The announcement of Leica’s SL2-S has thrown up a discussion about whether it is just a rebadged camera. The answer is no, but here’s why.
This isn’t really an article that I should feel the need to write, simply because the reality should be obvious. However it is a discussion that is thrown up again and again from comments; that a camera from one manufacturer is just a rebadged one from another, with a large price premium placed on it for the badge.
This criticism happens a lot when Leica cameras are announced, and, frankly, it is not only extremely unfair to the company, but it is also extremely ill-informed.
Now the reality is that amongst individual components in electronics devices there are often some crossovers. For instance the sensor inside the Leica SL2-S is apparently either the same or a variation of the one that is also used inside the Sony A7 III, LUMIX DC-S5, and the Nikon Z6 II. Sharing sensor tech is extremely common, not least because Sony is one of the market leaders in development in this realm. But putting the same sensor into a camera does not produce the same results as another.
Big differences in image processing
Most of the differences in image traits between cameras is down to processing. Pretty much all cameras today produce an excellent picture, and that’s a testament to how far things have progressed now, but there are still differences and nuances that make one person prefer, say, Panasonic’s colour science to Sony’s and vice versa. We’ve seen from cameras such as those from Fujifilm how much colour science can influence a potential purchaser’s choice.
This isn’t to say that there isn’t some cross development going on. Leica and Panasonic may well have a similar autofocus system, and there may also be some cross development on other systems such as IBIS. We’ll never know the full extent of any co-operation between the companies, but it is clear that some aspects of development are perhaps not completely autonomous. But that’s not the same as taking the entire insides of one camera and simply placing it inside another.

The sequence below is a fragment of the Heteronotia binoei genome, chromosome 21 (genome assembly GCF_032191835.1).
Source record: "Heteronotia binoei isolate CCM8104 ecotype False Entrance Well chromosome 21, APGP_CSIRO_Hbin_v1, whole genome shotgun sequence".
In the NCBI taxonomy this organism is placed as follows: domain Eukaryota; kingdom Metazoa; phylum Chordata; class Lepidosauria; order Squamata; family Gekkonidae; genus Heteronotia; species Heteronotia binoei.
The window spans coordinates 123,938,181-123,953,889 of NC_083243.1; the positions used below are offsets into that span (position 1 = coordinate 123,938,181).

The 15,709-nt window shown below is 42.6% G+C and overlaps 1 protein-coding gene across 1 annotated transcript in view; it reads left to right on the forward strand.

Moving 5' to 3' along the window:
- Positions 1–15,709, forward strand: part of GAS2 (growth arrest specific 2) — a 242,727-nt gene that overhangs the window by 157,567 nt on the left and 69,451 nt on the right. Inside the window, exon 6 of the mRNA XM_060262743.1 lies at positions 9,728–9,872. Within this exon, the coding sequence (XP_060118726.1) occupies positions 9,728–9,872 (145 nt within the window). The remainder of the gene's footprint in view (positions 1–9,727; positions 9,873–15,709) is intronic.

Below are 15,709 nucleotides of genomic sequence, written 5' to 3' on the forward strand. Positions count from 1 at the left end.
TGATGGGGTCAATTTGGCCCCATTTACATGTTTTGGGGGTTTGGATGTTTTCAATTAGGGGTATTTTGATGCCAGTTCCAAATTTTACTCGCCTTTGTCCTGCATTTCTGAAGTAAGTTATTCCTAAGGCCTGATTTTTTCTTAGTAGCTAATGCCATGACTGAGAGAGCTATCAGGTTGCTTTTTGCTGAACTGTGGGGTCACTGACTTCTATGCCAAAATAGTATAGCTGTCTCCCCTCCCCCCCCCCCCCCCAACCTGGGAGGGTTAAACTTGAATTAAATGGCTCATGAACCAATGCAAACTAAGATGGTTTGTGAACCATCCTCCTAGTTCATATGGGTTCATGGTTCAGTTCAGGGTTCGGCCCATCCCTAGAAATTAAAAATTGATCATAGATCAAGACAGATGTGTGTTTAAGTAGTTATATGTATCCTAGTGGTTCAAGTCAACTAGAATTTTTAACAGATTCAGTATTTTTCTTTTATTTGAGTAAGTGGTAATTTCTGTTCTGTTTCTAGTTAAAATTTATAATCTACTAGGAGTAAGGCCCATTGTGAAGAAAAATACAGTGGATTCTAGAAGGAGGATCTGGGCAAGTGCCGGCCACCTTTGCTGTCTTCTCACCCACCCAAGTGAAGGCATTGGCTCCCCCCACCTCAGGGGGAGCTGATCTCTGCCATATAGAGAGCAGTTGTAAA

The processor inside the Leica SL2-S is not the same as the one inside the Panasonic LUMIX S5. This fact alone means that the SL2-S is not simply a rebadged Panasonic. The entire chassis of the SL2-S is of its own design, milled from a single piece of metal and weatherproofed to IP54 standards. It is noticeable that while Leica has an official rating for the camera protection, most other manufacturers do not, and this is another factor that might be important to some users. Yes, you could well say that competing cameras’ weather sealing is just as good, but unless they have that official rating there is some stabbing in the dark as to what extent that protection works.
Picture quality and construction aside, another major influencer on decision making can come from the camera’s user interface, and it’s here that things diverge hugely. How well a user interface is designed, from the buttons on the camera body through to the menu design, and even the menu control system, has a very tangible effect on how efficiently you can use that device. Sometimes the familiarity with the way one company designs its interfaces can be enough to sway some people to stick with the manufacturer they know. This goes as much for Leica as it does for Sony or Panasonic.
The importance of the user interface
The interface on the Leica is completely different from any other manufacturers cameras. To begin with none of the button controls are labelled, which at first might seem like a strange design decision. However on Leica cameras each of the buttons and controls can be customised to your own preference. All you have to do is press and hold and you can assign any camera function you like to them. What’s more this is mode dependent, so you can have different setups for stills mode than you do for video. If you are using the camera on a constant basis this level of customisability could well be extremely important for you.
It should now be obvious that no matter which way it is framed, the Leica SL2-S is certainly not just a Panasonic camera with a Leica badge on it. As for whether the camera is worth the price premium, that’s an entirely different matter and I will refer you to an article by RedShark’s former Editor in Chief David Shapton which covers that very subject.